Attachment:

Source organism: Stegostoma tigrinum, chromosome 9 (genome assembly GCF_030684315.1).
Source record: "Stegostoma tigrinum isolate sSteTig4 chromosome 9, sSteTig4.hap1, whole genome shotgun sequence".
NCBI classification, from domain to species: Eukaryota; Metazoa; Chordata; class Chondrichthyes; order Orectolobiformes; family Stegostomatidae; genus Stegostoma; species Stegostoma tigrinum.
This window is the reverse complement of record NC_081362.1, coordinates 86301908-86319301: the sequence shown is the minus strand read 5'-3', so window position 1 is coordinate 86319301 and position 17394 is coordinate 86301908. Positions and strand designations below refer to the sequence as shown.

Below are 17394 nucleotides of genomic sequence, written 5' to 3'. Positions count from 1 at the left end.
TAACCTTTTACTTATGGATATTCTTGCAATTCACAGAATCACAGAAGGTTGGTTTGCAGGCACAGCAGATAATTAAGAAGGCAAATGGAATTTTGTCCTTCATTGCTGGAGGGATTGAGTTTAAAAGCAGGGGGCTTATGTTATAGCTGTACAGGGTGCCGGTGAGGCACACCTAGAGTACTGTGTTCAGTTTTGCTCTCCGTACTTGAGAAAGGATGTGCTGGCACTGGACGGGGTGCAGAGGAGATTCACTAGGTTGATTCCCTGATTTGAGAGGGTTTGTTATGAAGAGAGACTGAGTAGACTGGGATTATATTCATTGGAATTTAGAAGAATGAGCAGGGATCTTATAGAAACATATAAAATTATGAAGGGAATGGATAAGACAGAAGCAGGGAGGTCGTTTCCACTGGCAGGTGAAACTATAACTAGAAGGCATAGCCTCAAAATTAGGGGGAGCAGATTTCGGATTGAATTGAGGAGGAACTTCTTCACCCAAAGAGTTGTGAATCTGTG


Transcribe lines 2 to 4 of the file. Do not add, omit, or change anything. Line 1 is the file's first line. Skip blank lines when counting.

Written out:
Source record: "Stegostoma tigrinum isolate sSteTig4 chromosome 9, sSteTig4.hap1, whole genome shotgun sequence".
NCBI classification, from domain to species: Eukaryota; Metazoa; Chordata; class Chondrichthyes; order Orectolobiformes; family Stegostomatidae; genus Stegostoma; species Stegostoma tigrinum.
This window is the reverse complement of record NC_081362.1, coordinates 86301908-86319301: the sequence shown is the minus strand read 5'-3', so window position 1 is coordinate 86319301 and position 17394 is coordinate 86301908. Positions and strand designations below refer to the sequence as shown.